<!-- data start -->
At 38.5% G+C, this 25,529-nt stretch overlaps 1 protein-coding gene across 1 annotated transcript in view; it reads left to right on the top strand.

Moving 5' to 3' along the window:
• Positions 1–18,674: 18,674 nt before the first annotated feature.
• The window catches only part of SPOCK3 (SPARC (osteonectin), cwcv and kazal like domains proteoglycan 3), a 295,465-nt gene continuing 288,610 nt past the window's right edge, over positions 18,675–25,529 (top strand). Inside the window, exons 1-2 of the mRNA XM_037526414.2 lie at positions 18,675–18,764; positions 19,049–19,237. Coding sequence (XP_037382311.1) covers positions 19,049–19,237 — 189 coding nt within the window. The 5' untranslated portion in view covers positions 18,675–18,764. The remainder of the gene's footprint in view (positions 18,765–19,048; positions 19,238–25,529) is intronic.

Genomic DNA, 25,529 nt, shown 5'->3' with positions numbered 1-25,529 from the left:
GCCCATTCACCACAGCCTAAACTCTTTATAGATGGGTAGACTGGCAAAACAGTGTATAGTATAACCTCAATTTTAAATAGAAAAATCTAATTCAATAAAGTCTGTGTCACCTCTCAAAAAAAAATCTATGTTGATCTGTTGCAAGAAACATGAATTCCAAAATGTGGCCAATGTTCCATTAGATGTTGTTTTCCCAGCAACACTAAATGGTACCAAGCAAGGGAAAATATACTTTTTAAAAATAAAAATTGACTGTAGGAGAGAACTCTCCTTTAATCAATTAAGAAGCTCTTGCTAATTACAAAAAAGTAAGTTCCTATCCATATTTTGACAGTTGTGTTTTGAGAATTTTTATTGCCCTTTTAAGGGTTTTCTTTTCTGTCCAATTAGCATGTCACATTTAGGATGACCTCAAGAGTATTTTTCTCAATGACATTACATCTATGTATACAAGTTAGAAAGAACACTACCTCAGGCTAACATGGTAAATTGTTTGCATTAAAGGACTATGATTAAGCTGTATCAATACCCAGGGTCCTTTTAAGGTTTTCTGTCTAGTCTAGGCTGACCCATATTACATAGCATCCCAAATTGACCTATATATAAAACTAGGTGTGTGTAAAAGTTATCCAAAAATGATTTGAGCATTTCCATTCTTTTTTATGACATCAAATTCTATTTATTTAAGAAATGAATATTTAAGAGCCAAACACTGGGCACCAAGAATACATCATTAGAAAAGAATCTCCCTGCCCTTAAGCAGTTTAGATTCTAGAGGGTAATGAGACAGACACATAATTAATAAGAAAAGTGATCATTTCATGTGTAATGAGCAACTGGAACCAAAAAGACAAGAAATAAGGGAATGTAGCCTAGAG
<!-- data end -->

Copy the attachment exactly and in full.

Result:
At 38.5% G+C, this 25,529-nt stretch overlaps 1 protein-coding gene across 1 annotated transcript in view; it reads left to right on the top strand.

Moving 5' to 3' along the window:
• Positions 1–18,674: 18,674 nt before the first annotated feature.
• The window catches only part of SPOCK3 (SPARC (osteonectin), cwcv and kazal like domains proteoglycan 3), a 295,465-nt gene continuing 288,610 nt past the window's right edge, over positions 18,675–25,529 (top strand). Inside the window, exons 1-2 of the mRNA XM_037526414.2 lie at positions 18,675–18,764; positions 19,049–19,237. Coding sequence (XP_037382311.1) covers positions 19,049–19,237 — 189 coding nt within the window. The 5' untranslated portion in view covers positions 18,675–18,764. The remainder of the gene's footprint in view (positions 18,765–19,048; positions 19,238–25,529) is intronic.

Genomic DNA, 25,529 nt, shown 5'->3' with positions numbered 1-25,529 from the left:
GCCCATTCACCACAGCCTAAACTCTTTATAGATGGGTAGACTGGCAAAACAGTGTATAGTATAACCTCAATTTTAAATAGAAAAATCTAATTCAATAAAGTCTGTGTCACCTCTCAAAAAAAAATCTATGTTGATCTGTTGCAAGAAACATGAATTCCAAAATGTGGCCAATGTTCCATTAGATGTTGTTTTCCCAGCAACACTAAATGGTACCAAGCAAGGGAAAATATACTTTTTAAAAATAAAAATTGACTGTAGGAGAGAACTCTCCTTTAATCAATTAAGAAGCTCTTGCTAATTACAAAAAAGTAAGTTCCTATCCATATTTTGACAGTTGTGTTTTGAGAATTTTTATTGCCCTTTTAAGGGTTTTCTTTTCTGTCCAATTAGCATGTCACATTTAGGATGACCTCAAGAGTATTTTTCTCAATGACATTACATCTATGTATACAAGTTAGAAAGAACACTACCTCAGGCTAACATGGTAAATTGTTTGCATTAAAGGACTATGATTAAGCTGTATCAATACCCAGGGTCCTTTTAAGGTTTTCTGTCTAGTCTAGGCTGACCCATATTACATAGCATCCCAAATTGACCTATATATAAAACTAGGTGTGTGTAAAAGTTATCCAAAAATGATTTGAGCATTTCCATTCTTTTTTATGACATCAAATTCTATTTATTTAAGAAATGAATATTTAAGAGCCAAACACTGGGCACCAAGAATACATCATTAGAAAAGAATCTCCCTGCCCTTAAGCAGTTTAGATTCTAGAGGGTAATGAGACAGACACATAATTAATAAGAAAAGTGATCATTTCATGTGTAATGAGCAACTGGAACCAAAAAGACAAGAAATAAGGGAATGTAGCCTAGAG